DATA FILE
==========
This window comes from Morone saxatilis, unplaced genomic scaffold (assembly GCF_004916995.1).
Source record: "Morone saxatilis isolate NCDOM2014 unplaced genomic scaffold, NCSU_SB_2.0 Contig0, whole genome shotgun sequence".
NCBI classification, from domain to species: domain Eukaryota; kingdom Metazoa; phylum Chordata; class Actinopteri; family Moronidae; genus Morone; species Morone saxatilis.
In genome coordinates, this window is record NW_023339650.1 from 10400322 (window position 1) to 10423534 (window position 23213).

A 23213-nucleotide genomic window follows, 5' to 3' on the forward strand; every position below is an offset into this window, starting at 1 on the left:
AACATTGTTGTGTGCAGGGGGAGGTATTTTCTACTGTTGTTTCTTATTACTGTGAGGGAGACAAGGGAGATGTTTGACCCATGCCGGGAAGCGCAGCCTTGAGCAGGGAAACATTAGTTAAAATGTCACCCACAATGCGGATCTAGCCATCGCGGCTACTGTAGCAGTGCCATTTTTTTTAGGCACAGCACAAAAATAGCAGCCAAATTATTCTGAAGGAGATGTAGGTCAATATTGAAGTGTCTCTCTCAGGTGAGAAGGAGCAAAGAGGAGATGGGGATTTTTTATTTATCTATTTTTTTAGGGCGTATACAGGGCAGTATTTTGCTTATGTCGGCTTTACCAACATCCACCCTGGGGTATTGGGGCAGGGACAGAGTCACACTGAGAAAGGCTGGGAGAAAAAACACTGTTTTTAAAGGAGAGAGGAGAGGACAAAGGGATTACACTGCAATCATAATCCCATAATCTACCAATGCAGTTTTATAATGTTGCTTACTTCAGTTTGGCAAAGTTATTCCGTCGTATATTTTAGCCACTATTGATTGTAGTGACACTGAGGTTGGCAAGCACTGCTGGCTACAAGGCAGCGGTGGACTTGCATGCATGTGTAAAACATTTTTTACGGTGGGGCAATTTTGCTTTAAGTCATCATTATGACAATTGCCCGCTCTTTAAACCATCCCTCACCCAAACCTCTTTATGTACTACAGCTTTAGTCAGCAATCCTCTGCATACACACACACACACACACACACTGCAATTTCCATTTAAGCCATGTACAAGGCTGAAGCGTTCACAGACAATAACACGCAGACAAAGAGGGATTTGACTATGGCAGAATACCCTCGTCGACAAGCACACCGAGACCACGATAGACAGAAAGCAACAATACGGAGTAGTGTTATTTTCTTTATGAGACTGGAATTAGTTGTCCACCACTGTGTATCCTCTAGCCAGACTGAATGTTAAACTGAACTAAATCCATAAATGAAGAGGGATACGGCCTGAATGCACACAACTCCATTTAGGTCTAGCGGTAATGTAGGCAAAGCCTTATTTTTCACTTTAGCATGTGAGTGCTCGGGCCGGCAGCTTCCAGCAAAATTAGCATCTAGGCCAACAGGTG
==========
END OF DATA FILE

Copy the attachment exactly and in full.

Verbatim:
This window comes from Morone saxatilis, unplaced genomic scaffold (assembly GCF_004916995.1).
Source record: "Morone saxatilis isolate NCDOM2014 unplaced genomic scaffold, NCSU_SB_2.0 Contig0, whole genome shotgun sequence".
NCBI classification, from domain to species: domain Eukaryota; kingdom Metazoa; phylum Chordata; class Actinopteri; family Moronidae; genus Morone; species Morone saxatilis.
In genome coordinates, this window is record NW_023339650.1 from 10400322 (window position 1) to 10423534 (window position 23213).

A 23213-nucleotide genomic window follows, 5' to 3' on the forward strand; every position below is an offset into this window, starting at 1 on the left:
AACATTGTTGTGTGCAGGGGGAGGTATTTTCTACTGTTGTTTCTTATTACTGTGAGGGAGACAAGGGAGATGTTTGACCCATGCCGGGAAGCGCAGCCTTGAGCAGGGAAACATTAGTTAAAATGTCACCCACAATGCGGATCTAGCCATCGCGGCTACTGTAGCAGTGCCATTTTTTTTAGGCACAGCACAAAAATAGCAGCCAAATTATTCTGAAGGAGATGTAGGTCAATATTGAAGTGTCTCTCTCAGGTGAGAAGGAGCAAAGAGGAGATGGGGATTTTTTATTTATCTATTTTTTTAGGGCGTATACAGGGCAGTATTTTGCTTATGTCGGCTTTACCAACATCCACCCTGGGGTATTGGGGCAGGGACAGAGTCACACTGAGAAAGGCTGGGAGAAAAAACACTGTTTTTAAAGGAGAGAGGAGAGGACAAAGGGATTACACTGCAATCATAATCCCATAATCTACCAATGCAGTTTTATAATGTTGCTTACTTCAGTTTGGCAAAGTTATTCCGTCGTATATTTTAGCCACTATTGATTGTAGTGACACTGAGGTTGGCAAGCACTGCTGGCTACAAGGCAGCGGTGGACTTGCATGCATGTGTAAAACATTTTTTACGGTGGGGCAATTTTGCTTTAAGTCATCATTATGACAATTGCCCGCTCTTTAAACCATCCCTCACCCAAACCTCTTTATGTACTACAGCTTTAGTCAGCAATCCTCTGCATACACACACACACACACACACACTGCAATTTCCATTTAAGCCATGTACAAGGCTGAAGCGTTCACAGACAATAACACGCAGACAAAGAGGGATTTGACTATGGCAGAATACCCTCGTCGACAAGCACACCGAGACCACGATAGACAGAAAGCAACAATACGGAGTAGTGTTATTTTCTTTATGAGACTGGAATTAGTTGTCCACCACTGTGTATCCTCTAGCCAGACTGAATGTTAAACTGAACTAAATCCATAAATGAAGAGGGATACGGCCTGAATGCACACAACTCCATTTAGGTCTAGCGGTAATGTAGGCAAAGCCTTATTTTTCACTTTAGCATGTGAGTGCTCGGGCCGGCAGCTTCCAGCAAAATTAGCATCTAGGCCAACAGGTG